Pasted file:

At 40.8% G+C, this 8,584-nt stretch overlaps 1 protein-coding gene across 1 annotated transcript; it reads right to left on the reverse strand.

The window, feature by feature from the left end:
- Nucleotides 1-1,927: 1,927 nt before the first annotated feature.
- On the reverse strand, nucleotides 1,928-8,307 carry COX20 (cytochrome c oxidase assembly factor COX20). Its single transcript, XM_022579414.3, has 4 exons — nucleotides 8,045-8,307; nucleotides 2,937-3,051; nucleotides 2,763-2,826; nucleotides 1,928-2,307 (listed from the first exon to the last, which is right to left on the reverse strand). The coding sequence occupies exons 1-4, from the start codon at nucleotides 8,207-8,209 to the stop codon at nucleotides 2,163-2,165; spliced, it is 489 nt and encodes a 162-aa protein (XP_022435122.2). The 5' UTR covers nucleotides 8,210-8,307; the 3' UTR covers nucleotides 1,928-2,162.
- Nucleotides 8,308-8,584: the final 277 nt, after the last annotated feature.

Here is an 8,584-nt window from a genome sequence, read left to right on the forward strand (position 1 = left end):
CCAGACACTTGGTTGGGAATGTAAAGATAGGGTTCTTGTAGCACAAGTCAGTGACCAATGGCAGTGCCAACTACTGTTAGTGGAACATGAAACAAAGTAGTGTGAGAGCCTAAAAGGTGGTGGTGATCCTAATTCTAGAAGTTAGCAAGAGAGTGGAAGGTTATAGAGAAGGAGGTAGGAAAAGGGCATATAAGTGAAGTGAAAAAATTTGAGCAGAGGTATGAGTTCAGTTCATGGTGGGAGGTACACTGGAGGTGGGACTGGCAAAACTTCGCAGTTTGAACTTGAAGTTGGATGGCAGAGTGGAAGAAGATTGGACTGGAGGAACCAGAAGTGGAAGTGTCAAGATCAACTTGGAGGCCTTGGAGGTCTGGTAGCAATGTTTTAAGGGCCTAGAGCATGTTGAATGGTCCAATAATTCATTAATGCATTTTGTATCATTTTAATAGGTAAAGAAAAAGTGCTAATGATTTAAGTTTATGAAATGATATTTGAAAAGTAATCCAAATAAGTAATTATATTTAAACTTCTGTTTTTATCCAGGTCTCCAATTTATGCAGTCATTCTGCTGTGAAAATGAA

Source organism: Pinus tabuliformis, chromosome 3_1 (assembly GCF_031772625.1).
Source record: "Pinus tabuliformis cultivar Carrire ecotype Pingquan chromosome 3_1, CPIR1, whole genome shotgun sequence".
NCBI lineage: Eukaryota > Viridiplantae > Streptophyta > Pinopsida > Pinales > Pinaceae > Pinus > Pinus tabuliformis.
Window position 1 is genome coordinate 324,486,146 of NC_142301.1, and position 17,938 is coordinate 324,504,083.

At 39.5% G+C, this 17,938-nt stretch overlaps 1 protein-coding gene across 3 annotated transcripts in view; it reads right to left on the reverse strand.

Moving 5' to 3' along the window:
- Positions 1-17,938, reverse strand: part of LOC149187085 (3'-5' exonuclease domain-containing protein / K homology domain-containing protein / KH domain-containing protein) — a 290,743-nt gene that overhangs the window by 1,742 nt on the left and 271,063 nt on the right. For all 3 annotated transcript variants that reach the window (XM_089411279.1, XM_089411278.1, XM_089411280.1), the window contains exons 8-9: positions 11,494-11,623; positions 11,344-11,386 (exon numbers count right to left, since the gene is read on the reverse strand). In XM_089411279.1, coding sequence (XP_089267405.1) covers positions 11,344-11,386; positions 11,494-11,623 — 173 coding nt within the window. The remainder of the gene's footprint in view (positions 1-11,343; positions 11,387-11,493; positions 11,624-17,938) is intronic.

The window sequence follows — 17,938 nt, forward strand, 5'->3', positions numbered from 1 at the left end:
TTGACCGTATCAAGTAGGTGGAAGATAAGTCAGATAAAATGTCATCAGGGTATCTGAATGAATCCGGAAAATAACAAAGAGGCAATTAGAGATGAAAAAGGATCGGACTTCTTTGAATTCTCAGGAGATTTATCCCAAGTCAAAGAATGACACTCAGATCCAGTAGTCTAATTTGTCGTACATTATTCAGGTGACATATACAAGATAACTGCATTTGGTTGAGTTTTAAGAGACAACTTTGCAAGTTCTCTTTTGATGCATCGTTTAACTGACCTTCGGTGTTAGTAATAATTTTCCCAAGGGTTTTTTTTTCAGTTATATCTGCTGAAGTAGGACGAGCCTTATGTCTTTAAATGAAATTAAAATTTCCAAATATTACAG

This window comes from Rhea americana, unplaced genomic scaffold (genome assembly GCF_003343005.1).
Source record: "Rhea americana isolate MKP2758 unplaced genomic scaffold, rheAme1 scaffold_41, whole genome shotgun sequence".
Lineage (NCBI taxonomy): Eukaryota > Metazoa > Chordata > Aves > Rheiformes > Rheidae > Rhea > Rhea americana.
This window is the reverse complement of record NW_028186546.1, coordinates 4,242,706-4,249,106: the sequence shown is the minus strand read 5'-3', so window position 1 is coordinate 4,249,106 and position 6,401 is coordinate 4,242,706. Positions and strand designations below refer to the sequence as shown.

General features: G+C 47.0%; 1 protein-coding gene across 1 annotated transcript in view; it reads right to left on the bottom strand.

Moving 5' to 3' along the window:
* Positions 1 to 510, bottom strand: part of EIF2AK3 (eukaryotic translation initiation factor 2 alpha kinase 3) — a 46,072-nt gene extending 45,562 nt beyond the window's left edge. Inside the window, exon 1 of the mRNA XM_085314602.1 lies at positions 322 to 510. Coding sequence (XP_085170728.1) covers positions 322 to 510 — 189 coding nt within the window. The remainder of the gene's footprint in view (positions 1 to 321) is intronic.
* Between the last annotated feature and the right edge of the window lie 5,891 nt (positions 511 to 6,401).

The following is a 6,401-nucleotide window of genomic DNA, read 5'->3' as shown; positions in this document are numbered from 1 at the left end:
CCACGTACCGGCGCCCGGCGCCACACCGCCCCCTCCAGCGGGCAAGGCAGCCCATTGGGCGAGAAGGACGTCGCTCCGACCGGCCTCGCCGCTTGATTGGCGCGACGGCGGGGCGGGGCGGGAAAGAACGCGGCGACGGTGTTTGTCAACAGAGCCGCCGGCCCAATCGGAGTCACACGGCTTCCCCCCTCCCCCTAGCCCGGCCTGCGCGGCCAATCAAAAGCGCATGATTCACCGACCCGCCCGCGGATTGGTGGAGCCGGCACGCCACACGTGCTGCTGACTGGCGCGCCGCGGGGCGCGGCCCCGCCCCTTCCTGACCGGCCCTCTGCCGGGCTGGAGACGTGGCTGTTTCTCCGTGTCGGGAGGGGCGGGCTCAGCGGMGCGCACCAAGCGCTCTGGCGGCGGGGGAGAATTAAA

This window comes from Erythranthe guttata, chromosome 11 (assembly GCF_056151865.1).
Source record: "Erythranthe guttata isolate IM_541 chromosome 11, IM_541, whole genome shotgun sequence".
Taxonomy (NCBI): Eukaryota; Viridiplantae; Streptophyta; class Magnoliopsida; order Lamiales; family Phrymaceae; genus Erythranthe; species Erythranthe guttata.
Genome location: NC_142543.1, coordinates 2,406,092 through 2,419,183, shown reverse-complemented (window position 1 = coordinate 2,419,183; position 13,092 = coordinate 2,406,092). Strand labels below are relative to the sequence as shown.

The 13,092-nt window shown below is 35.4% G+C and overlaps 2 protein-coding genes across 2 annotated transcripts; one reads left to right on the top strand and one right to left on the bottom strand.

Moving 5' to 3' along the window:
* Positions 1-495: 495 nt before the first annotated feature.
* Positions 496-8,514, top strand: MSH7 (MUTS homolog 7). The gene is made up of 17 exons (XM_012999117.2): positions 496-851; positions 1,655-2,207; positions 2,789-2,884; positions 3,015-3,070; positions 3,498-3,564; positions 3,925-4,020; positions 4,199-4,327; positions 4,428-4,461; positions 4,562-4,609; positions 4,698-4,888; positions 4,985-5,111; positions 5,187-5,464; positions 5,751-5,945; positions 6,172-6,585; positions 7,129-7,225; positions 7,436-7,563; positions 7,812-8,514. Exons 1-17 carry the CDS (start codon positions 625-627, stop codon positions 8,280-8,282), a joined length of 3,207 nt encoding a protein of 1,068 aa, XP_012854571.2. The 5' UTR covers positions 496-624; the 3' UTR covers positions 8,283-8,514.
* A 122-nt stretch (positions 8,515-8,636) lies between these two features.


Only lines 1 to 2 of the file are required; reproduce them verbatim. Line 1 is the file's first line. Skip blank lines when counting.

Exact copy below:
At 40.8% G+C, this 8,584-nt stretch overlaps 1 protein-coding gene across 1 annotated transcript; it reads right to left on the reverse strand.

The window, feature by feature from the left end: